Preparing for CollegeAugust 17, 2010
Must Sophomore In-School Suspension Be Reported on College Applications?
Question: My child had a one time in-school suspension in 10th grade for playing a computer game during study hall. Should we include it on the college application?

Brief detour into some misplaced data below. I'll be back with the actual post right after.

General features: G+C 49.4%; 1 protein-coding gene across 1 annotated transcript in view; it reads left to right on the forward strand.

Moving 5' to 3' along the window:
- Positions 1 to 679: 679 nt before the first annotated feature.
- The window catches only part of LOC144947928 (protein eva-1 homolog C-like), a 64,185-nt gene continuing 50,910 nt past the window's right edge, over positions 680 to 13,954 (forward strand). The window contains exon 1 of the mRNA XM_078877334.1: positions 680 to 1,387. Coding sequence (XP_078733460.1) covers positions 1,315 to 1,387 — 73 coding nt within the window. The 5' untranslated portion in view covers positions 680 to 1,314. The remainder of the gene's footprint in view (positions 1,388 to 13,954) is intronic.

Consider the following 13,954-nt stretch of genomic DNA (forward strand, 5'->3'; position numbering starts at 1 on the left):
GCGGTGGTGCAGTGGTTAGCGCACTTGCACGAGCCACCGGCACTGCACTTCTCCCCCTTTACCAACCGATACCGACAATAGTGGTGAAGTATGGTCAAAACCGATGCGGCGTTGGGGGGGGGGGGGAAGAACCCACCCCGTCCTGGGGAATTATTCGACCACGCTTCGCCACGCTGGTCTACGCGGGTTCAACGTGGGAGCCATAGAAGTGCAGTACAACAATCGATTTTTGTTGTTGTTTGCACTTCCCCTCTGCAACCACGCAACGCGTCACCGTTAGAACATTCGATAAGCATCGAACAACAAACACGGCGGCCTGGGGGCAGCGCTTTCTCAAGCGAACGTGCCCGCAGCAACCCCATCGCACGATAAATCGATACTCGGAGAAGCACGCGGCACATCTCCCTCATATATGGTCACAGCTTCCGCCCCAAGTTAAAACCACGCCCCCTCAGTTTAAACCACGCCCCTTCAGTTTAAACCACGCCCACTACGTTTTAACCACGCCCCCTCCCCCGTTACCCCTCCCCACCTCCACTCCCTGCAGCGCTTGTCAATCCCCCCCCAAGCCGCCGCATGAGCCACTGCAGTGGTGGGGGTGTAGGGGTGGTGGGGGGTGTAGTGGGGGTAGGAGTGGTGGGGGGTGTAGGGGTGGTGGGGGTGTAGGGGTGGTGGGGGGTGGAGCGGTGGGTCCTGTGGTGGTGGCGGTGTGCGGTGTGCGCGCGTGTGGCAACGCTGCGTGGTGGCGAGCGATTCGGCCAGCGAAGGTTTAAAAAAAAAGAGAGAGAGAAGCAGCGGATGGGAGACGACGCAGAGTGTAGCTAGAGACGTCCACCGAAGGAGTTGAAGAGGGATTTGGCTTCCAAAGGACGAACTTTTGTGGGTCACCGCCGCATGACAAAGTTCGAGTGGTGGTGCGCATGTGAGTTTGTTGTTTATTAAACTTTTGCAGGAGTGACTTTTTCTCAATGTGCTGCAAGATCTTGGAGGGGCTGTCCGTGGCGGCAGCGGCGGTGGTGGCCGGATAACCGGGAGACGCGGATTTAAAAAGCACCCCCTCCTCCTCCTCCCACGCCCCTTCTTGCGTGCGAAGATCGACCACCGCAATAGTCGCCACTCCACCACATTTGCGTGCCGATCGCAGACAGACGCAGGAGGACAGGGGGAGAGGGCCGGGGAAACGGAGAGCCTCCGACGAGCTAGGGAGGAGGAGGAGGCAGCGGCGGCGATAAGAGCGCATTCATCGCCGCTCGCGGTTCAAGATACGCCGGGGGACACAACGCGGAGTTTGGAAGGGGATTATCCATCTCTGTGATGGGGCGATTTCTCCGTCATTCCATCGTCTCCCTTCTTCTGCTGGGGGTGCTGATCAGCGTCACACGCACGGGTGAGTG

<p>Many college applications--including the Common Application--will ask both students and school counselors to indicate if any disciplinary action during high school resulted in suspension. However, an "ISS" (in-school suspension) may not "count" as a "real" suspension at your child's school. Despite the "S" word in its name, it's arguably really more of a "detention" (which colleges typically <em>don't</em> inquire about). </p><p>I suggest that you ask the guidance department if they consider this to be a true suspension --one that will be reported to colleges. If not, then your child, too, can let it go. If, however, the school <em>will</em> report it as a suspension, then your child should do the same. He or she should also provide a very brief explanation of the episode. This explanation can be included in the "Additional Information" section that you'll find on most applications or sent to colleges via a separate, short snail-mail note. </p><p>Even if this does turn out to be a reportable offense, it should have no impact on admissions odds. Just make sure that your child's explanation contains some sort of "I learned from my mistake" conclusion and does NOT place the blame for bad judgment elsewhere.</p>
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